Don’t overfill rolls; don’t be greedy! A little goes a long way. Besides, too much filling makes the cha gio difficult to roll tightly, and you really want to roll up your cha gio tightly. Why? Because if you don’t, the wet filling may spill out during the frying process, come into contact with the hot oil, and well, you know, things don’t go so well when excessive water comes into contact with hot oil. (Dangerous! Scary! Bad!) Small rolls are more aesthetically pleasing, anyway, and some would say, more delightful to eat.
If possible, procure high quality rice paper wrappers (such as Three Ladies rice wrappers). Lower quality stuff tends to be riddled with holes and/or tear easily. Holes let the filling come into contact with hot oil (Dangerous! Scary! Bad!), and tears frustrate even the most dedicated cha gio roller.
Rolls may stick together while frying in the hot oil. This is OK. When done, carefully lift up together any rolls that might be stuck to each other and gently separate after rolls have had a few minutes to cool off. They will peel off easily without any wrappers tearing.
The last time I checked, the bean thread noodles I use include corn starch as an ingredient. Folks with corn allergies either will want to (a) make sure their brand of bean thread noodles do not include corn as an ingredient or (b)omit bean thread noodles altogether. If you miss the texture of the bean threads, consider using the inside strands of spaghetti squash.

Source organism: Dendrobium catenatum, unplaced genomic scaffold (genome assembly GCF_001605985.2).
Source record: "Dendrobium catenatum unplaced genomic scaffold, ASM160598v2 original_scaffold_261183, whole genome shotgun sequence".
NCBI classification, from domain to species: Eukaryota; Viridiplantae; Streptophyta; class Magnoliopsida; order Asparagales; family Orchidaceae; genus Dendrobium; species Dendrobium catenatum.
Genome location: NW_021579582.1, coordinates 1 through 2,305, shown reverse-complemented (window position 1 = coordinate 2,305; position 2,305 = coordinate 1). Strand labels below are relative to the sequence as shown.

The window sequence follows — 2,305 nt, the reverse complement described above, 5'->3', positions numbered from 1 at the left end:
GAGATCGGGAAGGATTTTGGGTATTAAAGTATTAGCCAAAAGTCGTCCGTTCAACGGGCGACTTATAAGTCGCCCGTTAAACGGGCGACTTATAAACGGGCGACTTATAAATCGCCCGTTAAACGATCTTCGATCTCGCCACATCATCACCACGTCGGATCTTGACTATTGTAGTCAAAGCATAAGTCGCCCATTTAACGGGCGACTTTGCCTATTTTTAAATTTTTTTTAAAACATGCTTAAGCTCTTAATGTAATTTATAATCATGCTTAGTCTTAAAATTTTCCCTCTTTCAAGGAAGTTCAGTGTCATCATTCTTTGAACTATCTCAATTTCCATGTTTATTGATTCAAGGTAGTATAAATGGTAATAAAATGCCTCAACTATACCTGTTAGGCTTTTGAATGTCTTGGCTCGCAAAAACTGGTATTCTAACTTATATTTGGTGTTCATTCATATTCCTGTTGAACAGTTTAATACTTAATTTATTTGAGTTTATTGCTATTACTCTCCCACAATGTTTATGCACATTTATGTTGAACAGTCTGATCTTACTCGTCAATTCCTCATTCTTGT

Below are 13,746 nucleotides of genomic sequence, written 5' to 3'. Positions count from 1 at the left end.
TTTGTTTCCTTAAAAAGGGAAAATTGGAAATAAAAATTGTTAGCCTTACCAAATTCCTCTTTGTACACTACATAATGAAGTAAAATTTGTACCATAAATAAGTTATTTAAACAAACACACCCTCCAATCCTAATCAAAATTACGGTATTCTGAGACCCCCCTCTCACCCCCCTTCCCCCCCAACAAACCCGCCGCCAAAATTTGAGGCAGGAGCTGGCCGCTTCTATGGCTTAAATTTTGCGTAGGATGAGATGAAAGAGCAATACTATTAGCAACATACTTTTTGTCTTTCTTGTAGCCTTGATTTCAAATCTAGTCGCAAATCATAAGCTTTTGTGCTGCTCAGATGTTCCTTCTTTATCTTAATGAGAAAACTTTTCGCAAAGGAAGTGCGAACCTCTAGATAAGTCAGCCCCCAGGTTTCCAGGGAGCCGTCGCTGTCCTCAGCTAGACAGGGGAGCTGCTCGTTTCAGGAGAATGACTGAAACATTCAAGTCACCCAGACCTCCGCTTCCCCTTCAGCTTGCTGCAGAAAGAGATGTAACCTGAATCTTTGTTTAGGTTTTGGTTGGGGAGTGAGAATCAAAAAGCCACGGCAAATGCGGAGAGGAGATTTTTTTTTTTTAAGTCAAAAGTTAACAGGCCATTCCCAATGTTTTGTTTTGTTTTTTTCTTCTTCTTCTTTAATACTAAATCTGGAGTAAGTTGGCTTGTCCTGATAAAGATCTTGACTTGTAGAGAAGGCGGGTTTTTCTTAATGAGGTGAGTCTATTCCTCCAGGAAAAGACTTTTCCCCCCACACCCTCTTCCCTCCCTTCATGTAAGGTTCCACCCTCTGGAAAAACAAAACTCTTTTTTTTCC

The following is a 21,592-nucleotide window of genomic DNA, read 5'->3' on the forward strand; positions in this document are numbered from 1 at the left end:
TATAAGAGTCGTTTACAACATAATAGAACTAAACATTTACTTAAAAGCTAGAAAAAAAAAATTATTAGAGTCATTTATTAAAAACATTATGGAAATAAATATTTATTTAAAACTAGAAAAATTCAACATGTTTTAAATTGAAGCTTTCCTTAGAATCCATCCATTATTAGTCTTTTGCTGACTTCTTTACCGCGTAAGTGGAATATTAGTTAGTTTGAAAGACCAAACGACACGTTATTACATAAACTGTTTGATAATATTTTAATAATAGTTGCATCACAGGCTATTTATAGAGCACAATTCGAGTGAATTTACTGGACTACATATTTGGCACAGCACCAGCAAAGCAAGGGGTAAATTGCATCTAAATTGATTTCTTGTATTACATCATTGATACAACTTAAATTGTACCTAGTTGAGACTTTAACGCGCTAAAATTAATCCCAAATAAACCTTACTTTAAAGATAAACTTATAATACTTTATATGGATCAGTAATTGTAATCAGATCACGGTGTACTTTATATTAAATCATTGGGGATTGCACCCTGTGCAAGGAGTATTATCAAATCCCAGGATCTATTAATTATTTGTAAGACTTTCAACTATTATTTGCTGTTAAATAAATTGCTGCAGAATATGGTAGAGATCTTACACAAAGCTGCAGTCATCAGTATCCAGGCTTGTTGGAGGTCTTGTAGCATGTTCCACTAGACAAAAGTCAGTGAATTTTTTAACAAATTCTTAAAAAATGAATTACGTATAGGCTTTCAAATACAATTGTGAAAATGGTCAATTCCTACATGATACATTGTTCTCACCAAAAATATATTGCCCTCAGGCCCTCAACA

Can be made ahead of time, refrigerated, and pulled out of refrigerator to come to room temperature. Afterward, preheat oven 350 F, place cha gio rolls on a pan or cookie sheet, and let rolls heat up for about 5 minutes. Then serve and enjoy. I’ve tried this method before and it totally works!
Adapted from Mai Pham’s totally awesome Pleasures of the Vietnamese Table. I cannot say enough good things about this Sacramento, CA-based chef and her book. I highly recommend buying this book!